Chris Burke and his fiancée have been less than a year away from buying their first home for the past three years.
Saving for a down payment was the first challenge. Now, rising interest rates have kicked home ownership down the road again, stalling the couple’s plans to get married and have children.
“Any gains we make towards purchasing a house, we’re watching the goalposts move further and further away,” the 31-year-old Ottawa resident said.
Feeling “stuck,” as Burke put it, is a sentiment shared by many young Canadians who are increasingly pessimistic about their home ownership prospects.
For the federal Liberals, the growing discontent with the state of the housing market is becoming a political threat.
“I’m a former Liberal voter,” Burke said. “I certainly wouldn’t be voting for them this time around.”
Experts say the housing crisis poses a great risk to the incumbent government in the next election if it doesn’t take drastic action soon.
“This has become probably the most important both economic and political problem facing the country right now,” said Tyler Meredith, a former head of economic strategy and planning for Finance Minister Chrystia Freeland.
“And especially given the significant emphasis the government has put on immigration and the relationship between immigration and the housing market, there is a need to do more.”
Conservative Leader Pierre Poilievre has taken direct aim at the Liberals for the state of the housing market, highlighting the dramatic increases in home prices, rents and even interest rates.
According to the Canadian Real Estate Association, the national average price of a home sold was $709,000 in June 2023, up from $455,000 in Oct. 2015, when the Liberals first came to power.
And the cost of getting a mortgage has soared, following a series of aggressive interest rate increases by the Bank of Canada in response to rising inflation following the COVID-19 pandemic.
Rent prices have also skyrocketed, with some cities seeing double-digit increases over the last year.
Trudeau has tried to deflect for the housing crisis, recently saying there are limits to what the federal government can do.
“I’ll be blunt as well: housing isn’t a primary federal responsibility,” Trudeau said during a housing announcement in Hamilton on July 31.
“It’s not something we have direct carriage of. But it is something that we can and must help with.”
His remarks were quickly blasted by Poilievre, who reminded people of earlier promises Trudeau had made on housing.
“(Trudeau) held a news conference … to tell you all he’s not responsible for housing. That’s funny, because eight years ago, he promised he was gonna lower housing costs,” Poilievre said in a news conference the next day.
Most experts agree that Ottawa isn’t solely responsible for the problem. But many say the federal government could still be doing more to alleviate the shortage of housing at the root of the affordability crunch.
The Canada Mortgage Housing Corp., the national housing agency, warned last year that the country needs to build 5.8 million homes by 2030 to restore affordability.
If the current pace of building continues, then only 2.3 million homes will have been added to the housing stock by then.
There are several things experts say the federal government could be doing, such as better calibrating its immigration policy with housing and reforming tax laws to incentivize rental developments. It could also push local governments to get housing built faster.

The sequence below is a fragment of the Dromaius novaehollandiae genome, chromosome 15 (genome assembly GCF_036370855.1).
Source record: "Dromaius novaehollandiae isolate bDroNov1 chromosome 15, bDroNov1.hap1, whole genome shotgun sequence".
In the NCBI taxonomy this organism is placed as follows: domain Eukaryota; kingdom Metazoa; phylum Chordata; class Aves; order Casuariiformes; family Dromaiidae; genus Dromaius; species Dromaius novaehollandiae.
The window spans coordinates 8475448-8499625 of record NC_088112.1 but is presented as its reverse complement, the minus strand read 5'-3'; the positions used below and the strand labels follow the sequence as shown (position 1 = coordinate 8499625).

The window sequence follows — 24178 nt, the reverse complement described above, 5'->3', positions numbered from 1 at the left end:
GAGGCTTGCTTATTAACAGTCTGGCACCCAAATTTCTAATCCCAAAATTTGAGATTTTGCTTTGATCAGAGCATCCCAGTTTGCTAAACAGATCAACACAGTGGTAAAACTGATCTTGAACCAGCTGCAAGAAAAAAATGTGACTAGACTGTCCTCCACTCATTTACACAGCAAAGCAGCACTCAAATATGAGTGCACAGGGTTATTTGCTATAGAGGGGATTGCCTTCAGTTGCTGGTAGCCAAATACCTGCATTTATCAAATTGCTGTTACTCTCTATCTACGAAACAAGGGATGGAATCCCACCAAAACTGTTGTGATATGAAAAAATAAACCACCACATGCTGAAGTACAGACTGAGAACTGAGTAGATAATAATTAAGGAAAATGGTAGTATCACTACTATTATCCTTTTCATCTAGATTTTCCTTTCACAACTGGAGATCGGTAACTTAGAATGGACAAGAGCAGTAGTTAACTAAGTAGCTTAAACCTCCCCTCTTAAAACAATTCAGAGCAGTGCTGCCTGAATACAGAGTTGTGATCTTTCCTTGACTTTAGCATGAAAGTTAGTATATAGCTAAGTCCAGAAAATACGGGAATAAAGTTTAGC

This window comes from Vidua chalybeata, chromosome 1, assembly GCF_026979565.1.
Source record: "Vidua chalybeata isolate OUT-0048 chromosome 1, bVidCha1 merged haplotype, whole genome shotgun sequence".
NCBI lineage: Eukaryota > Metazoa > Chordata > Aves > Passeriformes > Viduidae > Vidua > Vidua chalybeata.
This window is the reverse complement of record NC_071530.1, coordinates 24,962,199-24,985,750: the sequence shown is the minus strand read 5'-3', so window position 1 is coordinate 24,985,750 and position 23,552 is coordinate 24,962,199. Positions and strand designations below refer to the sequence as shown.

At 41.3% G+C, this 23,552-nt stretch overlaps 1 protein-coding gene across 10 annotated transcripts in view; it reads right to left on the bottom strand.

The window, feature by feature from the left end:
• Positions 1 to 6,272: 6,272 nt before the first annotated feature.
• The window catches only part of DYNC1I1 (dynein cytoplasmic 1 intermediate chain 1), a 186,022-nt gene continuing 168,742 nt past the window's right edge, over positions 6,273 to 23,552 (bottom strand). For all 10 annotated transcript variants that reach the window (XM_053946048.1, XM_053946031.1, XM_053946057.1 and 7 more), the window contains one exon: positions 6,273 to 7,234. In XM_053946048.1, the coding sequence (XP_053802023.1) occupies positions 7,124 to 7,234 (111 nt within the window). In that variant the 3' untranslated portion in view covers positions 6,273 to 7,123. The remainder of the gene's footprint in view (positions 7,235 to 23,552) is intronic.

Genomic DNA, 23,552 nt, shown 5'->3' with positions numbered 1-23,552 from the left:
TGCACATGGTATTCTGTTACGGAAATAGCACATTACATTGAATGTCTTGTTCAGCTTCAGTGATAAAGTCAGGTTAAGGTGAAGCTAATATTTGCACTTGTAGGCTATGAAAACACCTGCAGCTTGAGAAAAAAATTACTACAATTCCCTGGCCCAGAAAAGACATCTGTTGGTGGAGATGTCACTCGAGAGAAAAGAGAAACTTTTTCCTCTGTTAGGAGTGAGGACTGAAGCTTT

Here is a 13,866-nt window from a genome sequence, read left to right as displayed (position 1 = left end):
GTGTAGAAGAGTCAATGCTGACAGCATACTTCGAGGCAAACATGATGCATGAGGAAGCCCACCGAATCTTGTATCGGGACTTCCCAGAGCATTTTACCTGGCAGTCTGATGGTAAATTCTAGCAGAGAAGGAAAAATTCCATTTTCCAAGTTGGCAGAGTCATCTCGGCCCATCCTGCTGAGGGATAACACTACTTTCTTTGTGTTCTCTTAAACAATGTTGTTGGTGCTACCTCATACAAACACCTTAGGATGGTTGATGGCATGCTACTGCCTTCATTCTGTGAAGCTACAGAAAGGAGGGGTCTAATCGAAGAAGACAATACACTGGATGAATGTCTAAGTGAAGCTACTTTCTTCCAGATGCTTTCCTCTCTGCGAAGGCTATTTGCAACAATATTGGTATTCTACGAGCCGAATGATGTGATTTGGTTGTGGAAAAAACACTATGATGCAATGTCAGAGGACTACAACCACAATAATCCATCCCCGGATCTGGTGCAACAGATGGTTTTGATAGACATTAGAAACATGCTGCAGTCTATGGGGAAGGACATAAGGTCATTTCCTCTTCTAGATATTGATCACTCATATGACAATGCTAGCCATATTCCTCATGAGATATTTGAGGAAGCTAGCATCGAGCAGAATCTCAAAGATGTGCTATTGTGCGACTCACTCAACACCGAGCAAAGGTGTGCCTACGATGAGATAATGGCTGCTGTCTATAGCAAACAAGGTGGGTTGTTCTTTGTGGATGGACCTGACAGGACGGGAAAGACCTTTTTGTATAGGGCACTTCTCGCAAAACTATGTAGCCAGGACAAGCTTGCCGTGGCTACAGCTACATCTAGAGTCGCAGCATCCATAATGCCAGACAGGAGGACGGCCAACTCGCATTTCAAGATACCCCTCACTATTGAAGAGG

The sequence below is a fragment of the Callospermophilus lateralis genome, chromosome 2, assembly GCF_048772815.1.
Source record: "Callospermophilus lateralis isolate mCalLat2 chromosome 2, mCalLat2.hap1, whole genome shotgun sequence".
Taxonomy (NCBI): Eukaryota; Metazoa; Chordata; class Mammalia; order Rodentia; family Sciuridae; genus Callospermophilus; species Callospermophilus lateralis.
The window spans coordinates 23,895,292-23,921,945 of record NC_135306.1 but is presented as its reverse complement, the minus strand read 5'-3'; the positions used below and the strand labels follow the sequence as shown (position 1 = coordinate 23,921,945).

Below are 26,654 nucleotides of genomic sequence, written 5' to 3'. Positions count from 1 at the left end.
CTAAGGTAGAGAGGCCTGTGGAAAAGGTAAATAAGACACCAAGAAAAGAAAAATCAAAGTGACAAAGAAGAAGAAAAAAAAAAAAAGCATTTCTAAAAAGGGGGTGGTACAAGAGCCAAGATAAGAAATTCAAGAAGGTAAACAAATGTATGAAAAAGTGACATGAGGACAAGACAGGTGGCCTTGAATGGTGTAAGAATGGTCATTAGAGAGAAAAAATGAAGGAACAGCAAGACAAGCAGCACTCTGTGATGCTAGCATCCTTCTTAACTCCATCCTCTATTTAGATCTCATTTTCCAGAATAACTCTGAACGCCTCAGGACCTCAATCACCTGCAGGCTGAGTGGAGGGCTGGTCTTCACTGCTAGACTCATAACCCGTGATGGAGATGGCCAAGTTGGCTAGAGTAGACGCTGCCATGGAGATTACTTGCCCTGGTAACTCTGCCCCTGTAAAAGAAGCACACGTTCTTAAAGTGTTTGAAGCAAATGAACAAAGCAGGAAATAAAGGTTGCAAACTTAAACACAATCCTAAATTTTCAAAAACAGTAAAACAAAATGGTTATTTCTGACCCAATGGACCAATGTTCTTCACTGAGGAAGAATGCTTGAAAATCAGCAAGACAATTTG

The federal government has been hearing from stakeholders and housing experts on these potential solutions, as rumblings grow about a focus on housing in the coming fall economic statement and next year’s budget.
A senior government official who spoke on the condition of anonymity so they could discuss matters not yet made public, says the Liberals plan to take steps over the next year to get other levels of government, the private sector and the not-for-profit sector to build more homes.
Trudeau’s recent cabinet shuffle might be an early sign that the federal government plans to prioritize housing. The prime minister appointed one of the stronger communicators and a rising star on the Liberal bench, Sean Fraser, to take on housing and infrastructure as one, amalgamated file.
“The prime minister said something to the effect of, ‘I’ve got a big job for you to do,’” Fraser said in an interview.
Fraser said he hopes to help restore a housing market closer to the one he grew up with in small-town Nova Scotia: one where having a job was enough to buy a home.
“It might take a bit of time for us to solve the housing challenges that are before us,” he said. “But man, is it a challenge we’re solving.”
That challenge includes overcoming jurisdictional issues. Many of the policy levers that could help spur more housing development are at the provincial and municipal levels of government.
Urban planning, zoning laws and red tape are the purview of local governments, which have decision-making powers that can help or hinder housing development.
Ben Dachis, associate vice-president of public affairs at the C.D. Howe Institute, says the predicament the Liberals find themselves in speaks to the “insidious nature of consistent federal overreach.”
“The cautionary tale is that the federal government needs to stick with jurisdiction,” Dachis said.
But housing expert Carolyn Whitzman has a different take. The University of Ottawa adjunct professor says the federal government can’t turn its back on Canadians in the middle a crisis.
“The federal government: it’s where the buck stops,” Whitzman said.
“If housing and climate change are the crises that they’re certainly treated (as), the federal government is going to have to put on its big kid pants and actually deal with it.”